Finding Insurance Coverage for Families with Autism

Click HERE for a link to the Autism Speaks Walk website.

The Autism Speaks walk is Sunday.

One of the organizations goals is help pass legislation for insurance companies to cover autism therapy, so families don't have to bear the financial burden on their own.

Jake Martinez enjoys recess like any other eight-year-old.

But to help him function and interact like any other kid, he needs expensive speech and occupational therapy.

Jake's mom Cathy Martinez says, "Jake has some major sensory issues, so haircuts and brushing teeth are incredibly difficult for him. We've worked on desensitization for about four years on both of those items. He's still not doing those independently, but it's getting better."

It's necessary therapy that doesn't come cheap.

Cathy says, "We can't afford the additional 32 visits that our insurance doesn't cover. And at roughly 160 dollars per and combined for the 32 occupational and the 32 speech, that's 64 visits at 160 dollars an hour that we would be responsible for out of pocket."

Last year the Martinez's filed bankruptcy. It's a financial burden that many families with autism face.

Cathy tells 10/11, "We were forced to make choices that I don't think families should have to make, between having a college or tuition fund set-up for our other three children, or to fund Jake's therapy. Or to file bankruptcy and fund Jake's therapy or have a 401k, those aren't decisions people should have to make in order to help their child."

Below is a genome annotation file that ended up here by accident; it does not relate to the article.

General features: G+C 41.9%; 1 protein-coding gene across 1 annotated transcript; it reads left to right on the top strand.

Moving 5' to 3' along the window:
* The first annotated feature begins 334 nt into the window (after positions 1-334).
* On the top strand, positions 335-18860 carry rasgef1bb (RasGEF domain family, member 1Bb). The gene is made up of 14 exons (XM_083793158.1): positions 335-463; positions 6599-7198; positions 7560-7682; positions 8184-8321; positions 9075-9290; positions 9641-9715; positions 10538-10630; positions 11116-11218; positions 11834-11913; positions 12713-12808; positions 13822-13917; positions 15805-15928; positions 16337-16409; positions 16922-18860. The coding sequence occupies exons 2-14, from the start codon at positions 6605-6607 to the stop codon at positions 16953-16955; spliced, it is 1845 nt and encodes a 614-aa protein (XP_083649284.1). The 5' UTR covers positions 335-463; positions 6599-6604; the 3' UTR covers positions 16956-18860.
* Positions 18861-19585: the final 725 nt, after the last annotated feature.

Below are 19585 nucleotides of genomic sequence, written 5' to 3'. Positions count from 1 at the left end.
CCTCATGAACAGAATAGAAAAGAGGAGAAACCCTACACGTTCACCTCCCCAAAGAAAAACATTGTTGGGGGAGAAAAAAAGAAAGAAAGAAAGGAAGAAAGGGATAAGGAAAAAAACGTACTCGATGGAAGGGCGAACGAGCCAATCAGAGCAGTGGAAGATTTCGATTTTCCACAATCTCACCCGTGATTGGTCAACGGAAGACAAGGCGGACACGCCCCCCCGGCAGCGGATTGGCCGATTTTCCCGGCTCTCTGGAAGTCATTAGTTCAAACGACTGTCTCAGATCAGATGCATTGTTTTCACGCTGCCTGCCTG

Vicki Depenbush is the mother of a child with autism and is with the Autism Family Network. She says, "The stress is overwhelming. I know for our group, the rate of divorce for families with autism is incredibly high. The emotional burden, because it's 24/7. If you have a child who elopes--just takes off at times and they're non-verbal, 'What do you do?'"

In the autism spectrum, Jake falls on the moderate to severe side. That's why his parents chose to be aggressive with therapy.

Cathy, "It's the very frusturating part with autism, is everyone pushes for early diagnosis, but than there's no insurance coverage in the State of Nebraska for autism therapy, so parents find out earlier that their children have autism, but are left with no resources to help their child."

In the Nebraska Legislature, senators have previously introduced bills to have medicaid and medicare cover the autism therapy costs. But those didn't pass. Now Senator Amanda McGill is working on legislation that would create a special field of so insurance companies will cover the therapy.

Amanda McGill, "I've introduced legislation for what is called Applied Behavorial Analysts. They're specialists in autism that help a child develop their speaking skills and communication skills and right now insurance isn't covering that kind of therapy--it needs to be its own specialty. So we're trying to find ways that families can get those additional skills and therapies."

According to the Autism Speaks website, 23 states including Iowa, Kansas, Missouri and Colorado have passed autism reform laws. But so far, Nebraska hasn't. Families with autism hope that will change, but they know getting it covered won't be an easy task

Vicki Depenbusch, "It's going to be a long term struggle. With the help of Autism Speaks and their legislative department, I think we have a really good chance, but I do think it's going to be a long term stuggle."

Because in the end, it's about kids like Jake who can't talk, that they're fighting for.

To learn more about the Autism Speaks walk on Sunday, October 9th, click on the link to the left.

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